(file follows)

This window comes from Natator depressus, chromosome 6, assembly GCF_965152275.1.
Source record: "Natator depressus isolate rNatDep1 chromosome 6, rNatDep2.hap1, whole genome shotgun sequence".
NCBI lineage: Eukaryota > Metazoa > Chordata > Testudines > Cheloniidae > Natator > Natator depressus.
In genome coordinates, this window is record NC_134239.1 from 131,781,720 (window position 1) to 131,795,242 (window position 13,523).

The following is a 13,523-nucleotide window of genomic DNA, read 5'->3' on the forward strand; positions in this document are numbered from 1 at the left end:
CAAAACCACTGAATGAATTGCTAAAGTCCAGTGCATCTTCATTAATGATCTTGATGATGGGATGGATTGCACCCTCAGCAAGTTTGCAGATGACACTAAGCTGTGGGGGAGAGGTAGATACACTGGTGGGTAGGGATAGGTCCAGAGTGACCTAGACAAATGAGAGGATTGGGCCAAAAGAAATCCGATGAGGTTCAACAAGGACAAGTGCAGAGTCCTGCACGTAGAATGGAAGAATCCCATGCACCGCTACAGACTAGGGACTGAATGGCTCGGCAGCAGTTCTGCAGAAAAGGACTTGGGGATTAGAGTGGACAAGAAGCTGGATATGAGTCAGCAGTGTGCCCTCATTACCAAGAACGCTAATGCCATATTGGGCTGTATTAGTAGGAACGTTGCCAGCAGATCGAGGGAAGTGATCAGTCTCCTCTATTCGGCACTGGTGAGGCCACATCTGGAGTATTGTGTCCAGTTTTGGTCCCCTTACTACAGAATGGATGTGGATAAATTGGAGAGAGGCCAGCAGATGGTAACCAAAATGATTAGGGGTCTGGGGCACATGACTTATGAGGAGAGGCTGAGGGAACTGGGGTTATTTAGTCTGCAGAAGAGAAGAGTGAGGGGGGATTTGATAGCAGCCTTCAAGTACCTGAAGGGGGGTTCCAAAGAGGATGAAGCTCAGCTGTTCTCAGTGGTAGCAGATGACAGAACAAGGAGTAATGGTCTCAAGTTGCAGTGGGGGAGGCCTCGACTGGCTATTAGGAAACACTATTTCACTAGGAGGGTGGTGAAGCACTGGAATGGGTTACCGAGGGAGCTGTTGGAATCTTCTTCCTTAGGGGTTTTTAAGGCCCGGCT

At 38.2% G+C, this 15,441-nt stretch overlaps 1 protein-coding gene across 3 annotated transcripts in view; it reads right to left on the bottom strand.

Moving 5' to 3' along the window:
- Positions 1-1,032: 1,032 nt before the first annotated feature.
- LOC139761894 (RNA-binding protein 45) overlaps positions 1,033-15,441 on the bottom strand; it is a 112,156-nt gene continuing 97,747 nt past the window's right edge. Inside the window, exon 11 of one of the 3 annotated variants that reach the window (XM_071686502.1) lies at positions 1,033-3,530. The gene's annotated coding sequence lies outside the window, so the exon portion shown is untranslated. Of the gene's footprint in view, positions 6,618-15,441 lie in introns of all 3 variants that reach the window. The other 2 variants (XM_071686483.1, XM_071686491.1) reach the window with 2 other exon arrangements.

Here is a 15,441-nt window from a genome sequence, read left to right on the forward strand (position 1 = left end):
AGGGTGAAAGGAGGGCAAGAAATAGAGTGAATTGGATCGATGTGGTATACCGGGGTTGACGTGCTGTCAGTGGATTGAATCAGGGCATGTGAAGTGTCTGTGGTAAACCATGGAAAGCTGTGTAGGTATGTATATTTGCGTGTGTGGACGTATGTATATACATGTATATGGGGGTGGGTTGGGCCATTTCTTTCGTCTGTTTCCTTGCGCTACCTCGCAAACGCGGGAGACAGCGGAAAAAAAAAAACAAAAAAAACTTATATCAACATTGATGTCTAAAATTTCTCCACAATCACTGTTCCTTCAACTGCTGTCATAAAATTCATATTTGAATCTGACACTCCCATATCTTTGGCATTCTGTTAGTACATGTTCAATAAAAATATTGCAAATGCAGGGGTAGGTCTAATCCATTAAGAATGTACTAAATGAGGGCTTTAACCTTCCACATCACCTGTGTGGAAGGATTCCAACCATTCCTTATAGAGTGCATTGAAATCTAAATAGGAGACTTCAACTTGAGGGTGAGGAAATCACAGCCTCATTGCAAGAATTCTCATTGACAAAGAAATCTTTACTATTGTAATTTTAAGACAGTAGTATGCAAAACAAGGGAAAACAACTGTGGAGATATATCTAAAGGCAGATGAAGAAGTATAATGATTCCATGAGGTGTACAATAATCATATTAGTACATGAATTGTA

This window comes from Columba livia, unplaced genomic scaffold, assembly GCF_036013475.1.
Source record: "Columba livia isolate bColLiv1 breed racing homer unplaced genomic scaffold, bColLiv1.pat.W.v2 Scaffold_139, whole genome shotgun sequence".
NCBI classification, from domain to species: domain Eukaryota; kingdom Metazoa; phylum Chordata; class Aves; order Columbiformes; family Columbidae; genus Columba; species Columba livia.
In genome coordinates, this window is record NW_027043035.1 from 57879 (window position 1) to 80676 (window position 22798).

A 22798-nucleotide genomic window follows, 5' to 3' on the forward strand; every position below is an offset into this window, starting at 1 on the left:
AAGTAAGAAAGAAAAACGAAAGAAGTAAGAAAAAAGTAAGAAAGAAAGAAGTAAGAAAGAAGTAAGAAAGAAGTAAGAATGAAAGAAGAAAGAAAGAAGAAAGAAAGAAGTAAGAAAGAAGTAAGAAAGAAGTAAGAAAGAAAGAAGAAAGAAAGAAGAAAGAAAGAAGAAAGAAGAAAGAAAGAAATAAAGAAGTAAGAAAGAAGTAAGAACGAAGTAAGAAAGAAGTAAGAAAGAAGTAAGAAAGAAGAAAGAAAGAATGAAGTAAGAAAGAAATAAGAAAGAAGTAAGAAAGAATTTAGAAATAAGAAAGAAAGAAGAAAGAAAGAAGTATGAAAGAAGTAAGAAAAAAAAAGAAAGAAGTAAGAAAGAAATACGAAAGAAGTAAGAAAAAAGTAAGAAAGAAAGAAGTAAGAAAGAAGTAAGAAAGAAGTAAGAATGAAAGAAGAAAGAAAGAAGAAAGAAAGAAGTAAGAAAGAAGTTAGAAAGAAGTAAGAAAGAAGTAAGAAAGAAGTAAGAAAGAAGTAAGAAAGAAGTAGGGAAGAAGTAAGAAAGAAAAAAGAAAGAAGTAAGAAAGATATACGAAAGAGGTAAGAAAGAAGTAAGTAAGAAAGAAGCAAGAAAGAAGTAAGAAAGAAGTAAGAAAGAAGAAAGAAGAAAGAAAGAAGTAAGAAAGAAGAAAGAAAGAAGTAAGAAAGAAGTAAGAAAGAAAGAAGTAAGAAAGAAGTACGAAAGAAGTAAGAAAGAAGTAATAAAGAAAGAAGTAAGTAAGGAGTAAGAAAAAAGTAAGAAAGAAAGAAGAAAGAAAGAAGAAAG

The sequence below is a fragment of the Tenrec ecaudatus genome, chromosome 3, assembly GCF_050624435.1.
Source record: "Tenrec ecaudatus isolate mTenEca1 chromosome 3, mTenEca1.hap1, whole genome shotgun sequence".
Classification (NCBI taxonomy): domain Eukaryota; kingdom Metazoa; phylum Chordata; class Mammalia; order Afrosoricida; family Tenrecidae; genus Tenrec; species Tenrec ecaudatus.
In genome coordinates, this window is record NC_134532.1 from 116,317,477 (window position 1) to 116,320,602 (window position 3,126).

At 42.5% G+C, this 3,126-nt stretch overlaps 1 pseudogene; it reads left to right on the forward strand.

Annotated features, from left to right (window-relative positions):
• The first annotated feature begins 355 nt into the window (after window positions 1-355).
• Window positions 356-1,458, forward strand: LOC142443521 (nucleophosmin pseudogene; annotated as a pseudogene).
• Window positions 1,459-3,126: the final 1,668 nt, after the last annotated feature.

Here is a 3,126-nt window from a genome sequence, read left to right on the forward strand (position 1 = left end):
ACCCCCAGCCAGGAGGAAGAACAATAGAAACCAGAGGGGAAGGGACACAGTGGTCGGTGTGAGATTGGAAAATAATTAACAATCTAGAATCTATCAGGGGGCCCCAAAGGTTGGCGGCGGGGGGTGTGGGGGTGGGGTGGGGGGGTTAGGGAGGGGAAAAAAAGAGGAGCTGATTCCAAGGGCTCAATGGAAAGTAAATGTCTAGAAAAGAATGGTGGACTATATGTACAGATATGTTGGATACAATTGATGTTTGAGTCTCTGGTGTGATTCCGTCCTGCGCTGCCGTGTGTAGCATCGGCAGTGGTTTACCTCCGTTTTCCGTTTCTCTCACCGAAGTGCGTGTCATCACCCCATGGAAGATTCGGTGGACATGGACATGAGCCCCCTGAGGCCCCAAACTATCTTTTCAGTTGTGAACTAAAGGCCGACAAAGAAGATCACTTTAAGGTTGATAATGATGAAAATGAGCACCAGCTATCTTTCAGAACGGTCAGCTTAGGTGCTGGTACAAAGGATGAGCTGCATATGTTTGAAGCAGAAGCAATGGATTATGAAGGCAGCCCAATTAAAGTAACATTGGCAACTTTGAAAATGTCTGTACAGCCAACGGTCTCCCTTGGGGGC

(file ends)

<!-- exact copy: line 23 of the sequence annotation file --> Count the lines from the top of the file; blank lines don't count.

At 42.5% G+C, this 3,126-nt stretch overlaps 1 pseudogene; it reads left to right on the forward strand.